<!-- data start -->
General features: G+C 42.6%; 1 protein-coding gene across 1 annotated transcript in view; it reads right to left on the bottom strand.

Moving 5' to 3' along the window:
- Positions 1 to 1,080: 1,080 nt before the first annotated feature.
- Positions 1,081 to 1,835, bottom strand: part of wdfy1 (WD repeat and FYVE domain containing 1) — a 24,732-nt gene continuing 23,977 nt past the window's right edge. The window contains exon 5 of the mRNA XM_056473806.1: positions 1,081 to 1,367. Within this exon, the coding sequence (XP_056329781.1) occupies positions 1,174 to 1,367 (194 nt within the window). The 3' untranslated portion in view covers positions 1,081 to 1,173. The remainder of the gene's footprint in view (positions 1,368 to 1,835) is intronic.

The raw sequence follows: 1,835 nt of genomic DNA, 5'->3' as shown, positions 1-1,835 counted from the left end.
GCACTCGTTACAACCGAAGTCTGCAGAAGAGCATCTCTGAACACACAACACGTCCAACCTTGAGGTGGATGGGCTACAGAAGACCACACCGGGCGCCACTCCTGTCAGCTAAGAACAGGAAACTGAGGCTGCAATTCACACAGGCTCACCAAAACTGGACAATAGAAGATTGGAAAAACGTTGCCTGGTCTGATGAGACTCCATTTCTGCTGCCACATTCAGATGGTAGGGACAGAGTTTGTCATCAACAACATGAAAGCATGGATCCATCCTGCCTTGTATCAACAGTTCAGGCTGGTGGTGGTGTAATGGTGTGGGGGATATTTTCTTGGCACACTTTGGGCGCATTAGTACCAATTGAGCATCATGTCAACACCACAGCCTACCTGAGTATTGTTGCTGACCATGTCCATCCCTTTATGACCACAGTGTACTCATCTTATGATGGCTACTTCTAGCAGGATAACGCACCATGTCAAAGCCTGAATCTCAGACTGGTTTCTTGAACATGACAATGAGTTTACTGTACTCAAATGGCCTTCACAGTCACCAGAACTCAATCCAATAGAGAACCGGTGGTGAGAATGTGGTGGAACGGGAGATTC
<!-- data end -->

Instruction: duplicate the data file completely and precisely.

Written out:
General features: G+C 42.6%; 1 protein-coding gene across 1 annotated transcript in view; it reads right to left on the bottom strand.

Moving 5' to 3' along the window:
- Positions 1 to 1,080: 1,080 nt before the first annotated feature.
- Positions 1,081 to 1,835, bottom strand: part of wdfy1 (WD repeat and FYVE domain containing 1) — a 24,732-nt gene continuing 23,977 nt past the window's right edge. The window contains exon 5 of the mRNA XM_056473806.1: positions 1,081 to 1,367. Within this exon, the coding sequence (XP_056329781.1) occupies positions 1,174 to 1,367 (194 nt within the window). The 3' untranslated portion in view covers positions 1,081 to 1,173. The remainder of the gene's footprint in view (positions 1,368 to 1,835) is intronic.

The raw sequence follows: 1,835 nt of genomic DNA, 5'->3' as shown, positions 1-1,835 counted from the left end.
GCACTCGTTACAACCGAAGTCTGCAGAAGAGCATCTCTGAACACACAACACGTCCAACCTTGAGGTGGATGGGCTACAGAAGACCACACCGGGCGCCACTCCTGTCAGCTAAGAACAGGAAACTGAGGCTGCAATTCACACAGGCTCACCAAAACTGGACAATAGAAGATTGGAAAAACGTTGCCTGGTCTGATGAGACTCCATTTCTGCTGCCACATTCAGATGGTAGGGACAGAGTTTGTCATCAACAACATGAAAGCATGGATCCATCCTGCCTTGTATCAACAGTTCAGGCTGGTGGTGGTGTAATGGTGTGGGGGATATTTTCTTGGCACACTTTGGGCGCATTAGTACCAATTGAGCATCATGTCAACACCACAGCCTACCTGAGTATTGTTGCTGACCATGTCCATCCCTTTATGACCACAGTGTACTCATCTTATGATGGCTACTTCTAGCAGGATAACGCACCATGTCAAAGCCTGAATCTCAGACTGGTTTCTTGAACATGACAATGAGTTTACTGTACTCAAATGGCCTTCACAGTCACCAGAACTCAATCCAATAGAGAACCGGTGGTGAGAATGTGGTGGAACGGGAGATTC